The earth itself actually gets really close to the 25° you mention. According to NASA the obliquity of Earth's axial tilt varies between 22.1° and 24.5° over roughly 40000 year cycles.
There really isn't much (if any) information out there about correlation between axial tilt and how it'd influence the atmospheric phenomena you're asking about. This probably has something to do with the lack of comparable examples. We only have earth to work with.
However, Venus also has Hadley cells and its tilt is 177° and what seems to be a bigger factor is that venus has a way thicker atmosphere which makes it so it has only two hadley cells.
Another major influence on the layout of pressure systems is the land configuration on your earth. The image below shows the ideal distribution of pressures on earth if its surface was uniform on the left, and the actual recorded pressures and hadley cells on actual earth.
There are other factors that probably have a lot more influence on these patterns than a slight deviation in axial tilt, which would only make seasons slightly more pronounced. If you're working on a fictitious world with a whole new layout different from earth, it's basically guesswork what will happen where exactly, though understanding these phenomena and extrapolating the recurring patterns on earth could help you make a realistic estimation about what prevailing winds reign in certain areas of your world and how pronounced the effects are on your climate and pressure zones.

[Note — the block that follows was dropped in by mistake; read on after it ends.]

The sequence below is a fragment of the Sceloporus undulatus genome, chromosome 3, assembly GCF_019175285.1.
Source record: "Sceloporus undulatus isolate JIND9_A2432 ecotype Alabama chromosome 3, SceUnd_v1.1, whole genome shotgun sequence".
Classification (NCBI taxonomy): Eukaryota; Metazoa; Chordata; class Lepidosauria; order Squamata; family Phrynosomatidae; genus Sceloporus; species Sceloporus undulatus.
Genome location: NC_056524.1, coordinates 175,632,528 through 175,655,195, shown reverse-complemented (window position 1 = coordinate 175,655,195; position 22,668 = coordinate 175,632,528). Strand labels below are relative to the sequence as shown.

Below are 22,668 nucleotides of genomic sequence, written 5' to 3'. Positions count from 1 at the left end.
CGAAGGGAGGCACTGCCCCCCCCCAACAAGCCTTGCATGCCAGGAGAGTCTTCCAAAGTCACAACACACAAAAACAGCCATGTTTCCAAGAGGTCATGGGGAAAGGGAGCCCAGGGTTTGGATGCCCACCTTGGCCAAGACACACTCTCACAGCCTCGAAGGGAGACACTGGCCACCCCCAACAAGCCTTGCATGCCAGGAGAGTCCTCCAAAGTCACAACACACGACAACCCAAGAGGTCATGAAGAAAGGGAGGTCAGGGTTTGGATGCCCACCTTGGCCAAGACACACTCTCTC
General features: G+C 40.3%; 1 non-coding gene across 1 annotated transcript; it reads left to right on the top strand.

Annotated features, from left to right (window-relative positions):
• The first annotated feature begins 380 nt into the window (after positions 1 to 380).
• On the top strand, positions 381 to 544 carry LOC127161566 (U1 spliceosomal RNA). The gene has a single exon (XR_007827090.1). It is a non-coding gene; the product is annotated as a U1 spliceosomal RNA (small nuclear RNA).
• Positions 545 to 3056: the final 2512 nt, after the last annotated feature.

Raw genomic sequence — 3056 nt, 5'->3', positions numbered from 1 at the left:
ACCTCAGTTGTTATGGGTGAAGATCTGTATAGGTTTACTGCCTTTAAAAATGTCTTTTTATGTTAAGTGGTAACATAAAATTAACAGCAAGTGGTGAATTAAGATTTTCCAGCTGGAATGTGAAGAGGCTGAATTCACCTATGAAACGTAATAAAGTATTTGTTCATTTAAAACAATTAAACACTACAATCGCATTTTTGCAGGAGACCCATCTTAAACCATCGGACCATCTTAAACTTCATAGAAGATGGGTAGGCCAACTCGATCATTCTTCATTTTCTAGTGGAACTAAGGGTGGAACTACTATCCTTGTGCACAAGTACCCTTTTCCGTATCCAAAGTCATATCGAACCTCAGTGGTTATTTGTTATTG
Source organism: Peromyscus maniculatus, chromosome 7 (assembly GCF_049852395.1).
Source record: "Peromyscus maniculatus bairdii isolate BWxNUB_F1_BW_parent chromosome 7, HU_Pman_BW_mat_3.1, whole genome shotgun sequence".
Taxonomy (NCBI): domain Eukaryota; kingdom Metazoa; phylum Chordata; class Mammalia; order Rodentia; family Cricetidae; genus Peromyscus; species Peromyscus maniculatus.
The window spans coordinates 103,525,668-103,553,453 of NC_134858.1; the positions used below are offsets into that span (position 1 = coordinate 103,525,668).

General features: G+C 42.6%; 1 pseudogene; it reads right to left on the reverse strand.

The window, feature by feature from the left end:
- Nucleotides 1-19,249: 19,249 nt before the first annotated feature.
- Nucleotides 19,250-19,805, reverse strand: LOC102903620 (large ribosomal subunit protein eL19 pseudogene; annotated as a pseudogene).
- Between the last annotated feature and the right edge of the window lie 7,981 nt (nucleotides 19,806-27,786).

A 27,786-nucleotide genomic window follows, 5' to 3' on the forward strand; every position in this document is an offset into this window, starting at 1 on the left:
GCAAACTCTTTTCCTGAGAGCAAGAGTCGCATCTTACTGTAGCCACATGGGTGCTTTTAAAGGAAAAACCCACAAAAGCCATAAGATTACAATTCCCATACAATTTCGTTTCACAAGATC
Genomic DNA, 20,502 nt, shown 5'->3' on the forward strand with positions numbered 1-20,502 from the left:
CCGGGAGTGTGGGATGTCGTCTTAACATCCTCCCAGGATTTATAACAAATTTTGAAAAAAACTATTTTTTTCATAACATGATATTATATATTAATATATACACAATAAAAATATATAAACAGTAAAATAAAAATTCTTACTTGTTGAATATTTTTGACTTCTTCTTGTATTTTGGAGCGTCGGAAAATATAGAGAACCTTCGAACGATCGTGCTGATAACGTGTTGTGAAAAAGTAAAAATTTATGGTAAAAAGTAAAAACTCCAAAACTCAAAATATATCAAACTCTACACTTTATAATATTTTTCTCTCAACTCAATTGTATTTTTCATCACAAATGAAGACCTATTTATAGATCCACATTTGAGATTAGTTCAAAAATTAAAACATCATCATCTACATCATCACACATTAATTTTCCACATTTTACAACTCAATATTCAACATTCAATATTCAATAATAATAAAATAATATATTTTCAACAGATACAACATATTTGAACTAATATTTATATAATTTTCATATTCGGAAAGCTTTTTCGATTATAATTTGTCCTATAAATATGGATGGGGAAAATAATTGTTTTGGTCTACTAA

Regarding air pressure. 910hPa - 1090hPa should still be your pressure range given your atmosphere is equal in composition, density and height as Earth's atmosphere. (Mind that the values given here are the absolute extremes on earth since measurements started).
But you can deviate a little from Earth's pressures given the layout of your lands permits such circumstances (which would basically be guesswork since no data can be acquired from non-existing land).
Sources - In case you like more information on the subject.